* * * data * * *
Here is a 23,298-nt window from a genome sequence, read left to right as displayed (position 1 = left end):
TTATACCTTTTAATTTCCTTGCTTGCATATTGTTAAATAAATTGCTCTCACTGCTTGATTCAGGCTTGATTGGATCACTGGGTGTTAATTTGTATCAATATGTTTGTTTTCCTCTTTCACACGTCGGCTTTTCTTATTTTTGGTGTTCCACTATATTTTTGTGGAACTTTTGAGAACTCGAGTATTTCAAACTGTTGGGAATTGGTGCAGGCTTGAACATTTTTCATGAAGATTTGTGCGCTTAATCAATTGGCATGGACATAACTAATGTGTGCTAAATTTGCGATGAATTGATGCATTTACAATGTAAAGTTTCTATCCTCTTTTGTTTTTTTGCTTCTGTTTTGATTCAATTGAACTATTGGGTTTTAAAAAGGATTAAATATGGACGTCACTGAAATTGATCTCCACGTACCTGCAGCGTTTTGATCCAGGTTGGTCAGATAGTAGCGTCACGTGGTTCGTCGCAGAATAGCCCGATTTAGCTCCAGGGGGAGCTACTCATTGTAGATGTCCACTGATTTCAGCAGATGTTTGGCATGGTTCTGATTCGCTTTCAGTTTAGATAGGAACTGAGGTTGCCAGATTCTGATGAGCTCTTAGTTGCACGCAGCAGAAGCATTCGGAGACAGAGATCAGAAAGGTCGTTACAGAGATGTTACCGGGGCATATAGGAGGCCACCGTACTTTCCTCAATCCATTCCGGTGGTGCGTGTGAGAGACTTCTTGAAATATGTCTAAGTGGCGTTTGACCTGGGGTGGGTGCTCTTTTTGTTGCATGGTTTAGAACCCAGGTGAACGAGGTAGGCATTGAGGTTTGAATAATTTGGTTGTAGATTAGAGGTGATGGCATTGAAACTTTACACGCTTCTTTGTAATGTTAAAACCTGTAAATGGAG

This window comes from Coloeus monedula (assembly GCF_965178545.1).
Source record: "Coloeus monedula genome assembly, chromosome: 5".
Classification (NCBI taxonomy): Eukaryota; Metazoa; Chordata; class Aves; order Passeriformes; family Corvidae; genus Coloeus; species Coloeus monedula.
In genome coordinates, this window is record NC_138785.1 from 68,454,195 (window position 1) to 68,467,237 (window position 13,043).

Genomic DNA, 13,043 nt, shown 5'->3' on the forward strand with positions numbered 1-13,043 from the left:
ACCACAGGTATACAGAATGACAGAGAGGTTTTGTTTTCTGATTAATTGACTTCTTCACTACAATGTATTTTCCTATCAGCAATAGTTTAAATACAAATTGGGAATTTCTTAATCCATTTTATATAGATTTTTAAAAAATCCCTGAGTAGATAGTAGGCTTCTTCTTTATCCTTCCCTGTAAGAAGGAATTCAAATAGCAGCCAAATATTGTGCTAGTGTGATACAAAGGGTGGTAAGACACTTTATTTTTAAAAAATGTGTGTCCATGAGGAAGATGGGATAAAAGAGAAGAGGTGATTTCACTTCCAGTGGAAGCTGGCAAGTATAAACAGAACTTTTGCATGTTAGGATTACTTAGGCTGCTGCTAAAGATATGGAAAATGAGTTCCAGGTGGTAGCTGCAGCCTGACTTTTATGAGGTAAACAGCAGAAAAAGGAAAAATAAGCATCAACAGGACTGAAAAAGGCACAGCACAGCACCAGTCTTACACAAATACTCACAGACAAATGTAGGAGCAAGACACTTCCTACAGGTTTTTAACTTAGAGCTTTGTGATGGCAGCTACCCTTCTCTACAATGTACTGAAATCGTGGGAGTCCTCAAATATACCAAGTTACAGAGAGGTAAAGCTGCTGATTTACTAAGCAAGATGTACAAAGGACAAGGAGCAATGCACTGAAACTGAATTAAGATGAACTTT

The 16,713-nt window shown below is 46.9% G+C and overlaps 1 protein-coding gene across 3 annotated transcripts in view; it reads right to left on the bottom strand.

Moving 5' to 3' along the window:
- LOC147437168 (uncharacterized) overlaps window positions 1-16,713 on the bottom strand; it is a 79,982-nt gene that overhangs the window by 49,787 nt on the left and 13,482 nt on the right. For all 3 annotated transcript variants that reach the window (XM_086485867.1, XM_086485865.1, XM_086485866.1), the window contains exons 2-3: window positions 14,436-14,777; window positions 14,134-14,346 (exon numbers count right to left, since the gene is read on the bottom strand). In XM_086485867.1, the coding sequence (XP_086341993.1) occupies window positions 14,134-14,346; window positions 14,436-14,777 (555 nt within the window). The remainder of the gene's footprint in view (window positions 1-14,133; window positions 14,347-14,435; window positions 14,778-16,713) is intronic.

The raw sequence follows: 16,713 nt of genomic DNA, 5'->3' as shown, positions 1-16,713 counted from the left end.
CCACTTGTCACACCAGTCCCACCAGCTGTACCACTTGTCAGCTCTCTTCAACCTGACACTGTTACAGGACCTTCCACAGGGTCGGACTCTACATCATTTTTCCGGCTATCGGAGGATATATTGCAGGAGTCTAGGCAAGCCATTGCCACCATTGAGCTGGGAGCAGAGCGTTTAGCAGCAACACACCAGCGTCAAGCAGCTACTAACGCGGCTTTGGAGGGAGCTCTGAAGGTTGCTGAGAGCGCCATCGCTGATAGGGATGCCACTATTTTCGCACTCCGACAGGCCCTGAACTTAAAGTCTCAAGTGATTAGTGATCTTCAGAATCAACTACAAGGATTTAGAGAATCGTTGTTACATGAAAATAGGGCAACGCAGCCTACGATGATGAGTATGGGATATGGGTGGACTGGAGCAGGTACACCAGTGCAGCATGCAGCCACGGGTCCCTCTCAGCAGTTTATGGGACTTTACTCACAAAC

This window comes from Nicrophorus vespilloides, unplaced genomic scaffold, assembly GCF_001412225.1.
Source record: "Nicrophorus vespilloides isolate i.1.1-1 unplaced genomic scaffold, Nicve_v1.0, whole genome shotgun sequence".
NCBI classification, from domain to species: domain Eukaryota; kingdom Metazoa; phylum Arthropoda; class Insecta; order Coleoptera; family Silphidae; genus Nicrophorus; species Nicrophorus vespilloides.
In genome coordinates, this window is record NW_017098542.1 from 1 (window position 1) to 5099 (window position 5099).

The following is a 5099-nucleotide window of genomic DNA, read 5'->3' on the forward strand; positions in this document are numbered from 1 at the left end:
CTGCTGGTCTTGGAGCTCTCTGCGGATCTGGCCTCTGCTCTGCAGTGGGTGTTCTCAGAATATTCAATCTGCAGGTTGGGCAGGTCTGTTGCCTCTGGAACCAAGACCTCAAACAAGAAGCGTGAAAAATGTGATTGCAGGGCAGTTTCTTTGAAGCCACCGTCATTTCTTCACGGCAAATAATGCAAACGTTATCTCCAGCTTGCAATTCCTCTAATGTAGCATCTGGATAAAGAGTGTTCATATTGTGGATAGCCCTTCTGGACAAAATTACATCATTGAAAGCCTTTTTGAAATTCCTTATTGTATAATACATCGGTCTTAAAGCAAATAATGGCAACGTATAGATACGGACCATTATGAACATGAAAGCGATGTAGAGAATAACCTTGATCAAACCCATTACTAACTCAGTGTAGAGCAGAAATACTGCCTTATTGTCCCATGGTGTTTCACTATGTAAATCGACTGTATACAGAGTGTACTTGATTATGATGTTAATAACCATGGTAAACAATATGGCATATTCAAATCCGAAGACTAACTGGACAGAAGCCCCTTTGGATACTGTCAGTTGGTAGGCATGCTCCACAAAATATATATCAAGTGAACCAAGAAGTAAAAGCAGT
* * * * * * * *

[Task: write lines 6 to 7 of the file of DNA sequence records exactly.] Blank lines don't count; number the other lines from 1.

In genome coordinates, this window is record NC_138785.1 from 68,454,195 (window position 1) to 68,467,237 (window position 13,043).

Genomic DNA, 13,043 nt, shown 5'->3' on the forward strand with positions numbered 1-13,043 from the left: